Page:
It's been nearly a year since we spoke with EVPassport, a startup EV charging app that had promised network interoperability as well as unlimited public EV charging for only $39 per month.
At the time, it sounded too good to be true to us, and we also heard that sentiment from our readers in the comment section of the article. Well, EVPassport was never able to deliver on its original promise, but the company didn't just go away.
Instead, it reinvented itself and is now providing the hardware and an open software platform, creating an open public charging network for EV drivers. So we reached out to EVPassport CEO and co-founder Aaron Fisher to learn more about the new EVPassport network.
Some networks were not very happy about us offering a service on top of their existing networks. Another part was during testing, we realized the reliability of the chargers on some networks was not good enough. - Aaron Fisher, CEO and Co-founder, EVPassport on why the company moved away from its original business model
Open for business
EVPassport's new business model is an interoperable network with open REST API sets for location information, real-time availability, billing rates, and more. The API-driven platform enables developers to integrate live EVPassport chargers directly into their applications, electric vehicle dashboards, services, and more, to control the user experience and drive brand engagement.
EVPassport leverages API integrations to enable charging on any network without having to have a pre-established network account. Users aren't required to download an app or use an RFID card in order to pay to charge their vehicles.
Another attractive aspect of EVPassport is the hardware is extremely simple and that has kept the cost down. Every charger is internet-connected and extremely affordable. Fisher compared his level 2 chargers to those on the ChargePoint network explaining that ChargePoint's single-head level 2 charging station costs about $4,000, and EVPassport's comparable solution costs only $1,000.
So we regrouped and took underlying parts of our technology and said Ok, what's something better that we could build that is beneficial to EV drivers, that still solves these core problems. - Aaron Fisher, CEO and Co-founder, EVPassport
Plug&Charge on Steriods
Using an EVPassport charging station couldn't be easier. You simply scan the QR code on the station and pay with Apple Pay or Google Pay.
EVPassport has its own software layer that works across all electric vehicles and identifies the vehicle upon plugging in. The vehicle doesn't even need to be Plug&Charge compatible. Once you've used the network you can request that it remembers your vehicle and your chosen payment method.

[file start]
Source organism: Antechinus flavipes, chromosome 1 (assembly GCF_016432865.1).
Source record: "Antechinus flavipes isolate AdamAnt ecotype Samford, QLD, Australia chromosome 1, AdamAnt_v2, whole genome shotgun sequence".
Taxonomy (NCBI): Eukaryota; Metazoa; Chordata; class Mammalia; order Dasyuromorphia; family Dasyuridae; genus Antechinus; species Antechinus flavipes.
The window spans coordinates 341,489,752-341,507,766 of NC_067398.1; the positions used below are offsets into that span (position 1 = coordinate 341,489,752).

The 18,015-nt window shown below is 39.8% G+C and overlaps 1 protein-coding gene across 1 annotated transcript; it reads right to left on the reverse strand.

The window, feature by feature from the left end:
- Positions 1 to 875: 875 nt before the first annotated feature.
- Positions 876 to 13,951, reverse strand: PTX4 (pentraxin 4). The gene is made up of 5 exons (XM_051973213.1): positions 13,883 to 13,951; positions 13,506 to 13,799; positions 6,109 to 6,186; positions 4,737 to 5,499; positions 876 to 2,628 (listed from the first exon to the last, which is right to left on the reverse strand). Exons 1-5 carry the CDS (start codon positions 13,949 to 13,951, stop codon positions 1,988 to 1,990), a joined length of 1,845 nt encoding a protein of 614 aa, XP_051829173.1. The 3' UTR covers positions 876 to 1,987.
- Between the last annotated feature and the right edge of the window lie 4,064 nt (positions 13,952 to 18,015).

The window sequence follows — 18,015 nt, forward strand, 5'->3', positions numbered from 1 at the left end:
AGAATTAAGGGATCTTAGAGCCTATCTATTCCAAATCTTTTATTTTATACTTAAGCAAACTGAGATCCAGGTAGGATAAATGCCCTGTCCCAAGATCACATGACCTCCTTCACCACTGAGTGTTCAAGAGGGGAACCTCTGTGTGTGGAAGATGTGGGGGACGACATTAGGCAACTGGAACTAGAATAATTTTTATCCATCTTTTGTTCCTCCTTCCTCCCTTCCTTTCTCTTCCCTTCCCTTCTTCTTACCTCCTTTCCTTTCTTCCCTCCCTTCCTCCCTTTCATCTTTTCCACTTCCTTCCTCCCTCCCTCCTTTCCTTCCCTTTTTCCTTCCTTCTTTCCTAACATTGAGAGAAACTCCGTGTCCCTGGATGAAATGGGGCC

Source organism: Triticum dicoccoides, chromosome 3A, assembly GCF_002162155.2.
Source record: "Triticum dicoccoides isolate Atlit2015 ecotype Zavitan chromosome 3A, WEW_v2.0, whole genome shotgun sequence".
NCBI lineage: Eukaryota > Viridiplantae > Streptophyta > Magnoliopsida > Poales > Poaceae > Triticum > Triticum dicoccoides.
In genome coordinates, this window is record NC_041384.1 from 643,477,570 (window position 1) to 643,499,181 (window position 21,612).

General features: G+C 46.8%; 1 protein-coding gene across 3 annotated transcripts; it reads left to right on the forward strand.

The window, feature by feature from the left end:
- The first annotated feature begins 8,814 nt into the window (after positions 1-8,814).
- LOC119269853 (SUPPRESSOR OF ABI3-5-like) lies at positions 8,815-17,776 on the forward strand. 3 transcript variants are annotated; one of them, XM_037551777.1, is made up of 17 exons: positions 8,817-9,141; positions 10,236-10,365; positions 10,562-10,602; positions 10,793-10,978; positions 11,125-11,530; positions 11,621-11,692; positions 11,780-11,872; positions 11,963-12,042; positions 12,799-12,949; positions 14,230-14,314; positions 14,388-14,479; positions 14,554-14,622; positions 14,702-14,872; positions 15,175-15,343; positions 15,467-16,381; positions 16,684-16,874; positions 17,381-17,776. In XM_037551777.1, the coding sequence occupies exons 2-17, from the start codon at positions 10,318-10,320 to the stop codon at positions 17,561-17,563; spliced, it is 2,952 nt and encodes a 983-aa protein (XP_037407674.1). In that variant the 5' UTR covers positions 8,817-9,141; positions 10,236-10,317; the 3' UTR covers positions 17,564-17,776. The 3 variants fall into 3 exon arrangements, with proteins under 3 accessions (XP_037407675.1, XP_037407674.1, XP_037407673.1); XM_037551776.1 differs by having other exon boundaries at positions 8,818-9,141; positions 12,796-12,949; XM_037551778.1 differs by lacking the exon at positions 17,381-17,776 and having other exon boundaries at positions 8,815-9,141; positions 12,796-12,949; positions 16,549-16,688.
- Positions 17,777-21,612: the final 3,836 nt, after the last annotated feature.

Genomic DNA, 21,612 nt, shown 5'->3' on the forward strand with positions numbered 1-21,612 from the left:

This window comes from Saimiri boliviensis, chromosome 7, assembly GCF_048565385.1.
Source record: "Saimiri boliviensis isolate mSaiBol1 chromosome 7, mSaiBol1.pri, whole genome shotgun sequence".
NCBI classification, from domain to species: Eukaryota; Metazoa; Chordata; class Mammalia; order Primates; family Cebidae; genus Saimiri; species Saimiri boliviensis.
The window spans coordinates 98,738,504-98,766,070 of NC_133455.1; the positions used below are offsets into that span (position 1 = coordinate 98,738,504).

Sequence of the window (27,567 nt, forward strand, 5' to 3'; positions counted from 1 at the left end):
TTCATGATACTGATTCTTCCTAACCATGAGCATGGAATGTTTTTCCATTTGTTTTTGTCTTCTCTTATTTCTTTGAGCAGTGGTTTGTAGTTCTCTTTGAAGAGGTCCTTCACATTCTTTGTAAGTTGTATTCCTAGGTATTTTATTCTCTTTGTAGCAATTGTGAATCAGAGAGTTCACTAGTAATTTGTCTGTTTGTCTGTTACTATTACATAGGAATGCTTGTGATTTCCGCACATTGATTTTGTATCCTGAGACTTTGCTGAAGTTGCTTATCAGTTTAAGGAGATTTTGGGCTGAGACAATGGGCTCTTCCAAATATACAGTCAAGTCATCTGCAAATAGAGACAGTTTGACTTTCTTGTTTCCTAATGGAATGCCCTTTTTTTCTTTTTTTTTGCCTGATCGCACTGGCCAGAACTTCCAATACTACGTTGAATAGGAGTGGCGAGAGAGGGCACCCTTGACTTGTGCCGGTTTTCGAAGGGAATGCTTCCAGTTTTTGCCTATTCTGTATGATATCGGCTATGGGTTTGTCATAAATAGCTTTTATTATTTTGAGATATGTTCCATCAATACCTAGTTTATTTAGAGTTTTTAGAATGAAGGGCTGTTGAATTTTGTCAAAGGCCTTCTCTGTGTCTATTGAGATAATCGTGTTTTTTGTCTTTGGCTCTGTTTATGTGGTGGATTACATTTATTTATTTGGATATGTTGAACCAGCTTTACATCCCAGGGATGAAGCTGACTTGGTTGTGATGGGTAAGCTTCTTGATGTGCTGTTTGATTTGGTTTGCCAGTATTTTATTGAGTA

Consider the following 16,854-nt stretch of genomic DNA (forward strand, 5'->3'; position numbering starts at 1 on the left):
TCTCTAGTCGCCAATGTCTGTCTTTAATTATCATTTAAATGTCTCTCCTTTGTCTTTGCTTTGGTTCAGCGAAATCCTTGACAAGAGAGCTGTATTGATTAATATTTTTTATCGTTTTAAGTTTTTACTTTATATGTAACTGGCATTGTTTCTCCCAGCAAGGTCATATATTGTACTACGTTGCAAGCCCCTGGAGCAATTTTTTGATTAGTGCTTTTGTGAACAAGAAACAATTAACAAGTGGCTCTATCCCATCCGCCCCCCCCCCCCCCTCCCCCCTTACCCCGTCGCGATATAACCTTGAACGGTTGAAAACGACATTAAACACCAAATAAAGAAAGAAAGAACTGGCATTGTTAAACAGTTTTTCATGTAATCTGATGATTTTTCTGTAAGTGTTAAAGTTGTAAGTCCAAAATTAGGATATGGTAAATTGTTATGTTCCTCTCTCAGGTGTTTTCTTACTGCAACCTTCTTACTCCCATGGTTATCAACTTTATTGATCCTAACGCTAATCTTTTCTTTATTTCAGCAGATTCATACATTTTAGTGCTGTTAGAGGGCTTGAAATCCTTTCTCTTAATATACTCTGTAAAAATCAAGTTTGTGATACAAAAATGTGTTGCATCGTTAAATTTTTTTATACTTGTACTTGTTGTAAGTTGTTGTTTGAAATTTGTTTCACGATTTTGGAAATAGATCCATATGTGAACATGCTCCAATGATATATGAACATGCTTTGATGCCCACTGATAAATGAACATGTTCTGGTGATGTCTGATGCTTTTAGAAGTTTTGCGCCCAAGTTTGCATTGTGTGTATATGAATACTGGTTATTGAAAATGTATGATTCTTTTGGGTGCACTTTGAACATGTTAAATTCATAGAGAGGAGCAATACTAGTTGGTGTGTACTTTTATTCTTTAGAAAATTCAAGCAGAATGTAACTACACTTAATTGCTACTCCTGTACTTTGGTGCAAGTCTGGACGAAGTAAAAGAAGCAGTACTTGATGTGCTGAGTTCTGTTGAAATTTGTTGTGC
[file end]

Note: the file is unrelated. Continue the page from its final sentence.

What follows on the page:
If you do so, the next time you plug into another EVPassport charger - any of them, the software will remember you and automatically begin charging the vehicle and billing your pre-selected payment method.
EVPassport also integrates ISO 15118 Plug&Charge so customers that have Plug&Charge equipped EVs can choose to utilize that authentication and payment process if they prefer.
A core belief of EVPassport is open access. We believe drivers should be able to access paid EV chargers without downloading apps and establishing accounts.
We also believe developers should be able to build charging solutions right on top of a live EV charging network.
EVPassport also sounds like a pretty good deal for site operators. In addition to offering the 32-amp (7.7 kW) Ezra charger for a very reasonable $999.00, the ongoing fees are also less than what most other networks charge.
The company charges a $99.00 annual network for the management software, integration with Google Maps, Apple Maps, and Plugshare, as well as the LTE connectivity on the AT&T and T-Mobile networks. They then charge a 15% cut of the revenue the station generates. Fisher also told me that the company also plans to introduce a 19.2 kW unit in the near future.
EVPassport chargers are all equipped with LTE and are payment-enabled, making them out-of-the-box ready for use in commercial applications. Site operators have the option of getting custom branded hardware with API-powered software that easily integrates with their existing infrastructure.
We're working on getting an Ezra charger to review and check out how simple or hard it is to set up and use. Until then, let us know what questions you have about EVPassort in the comment section below and we'll try to get answers to all of your questions.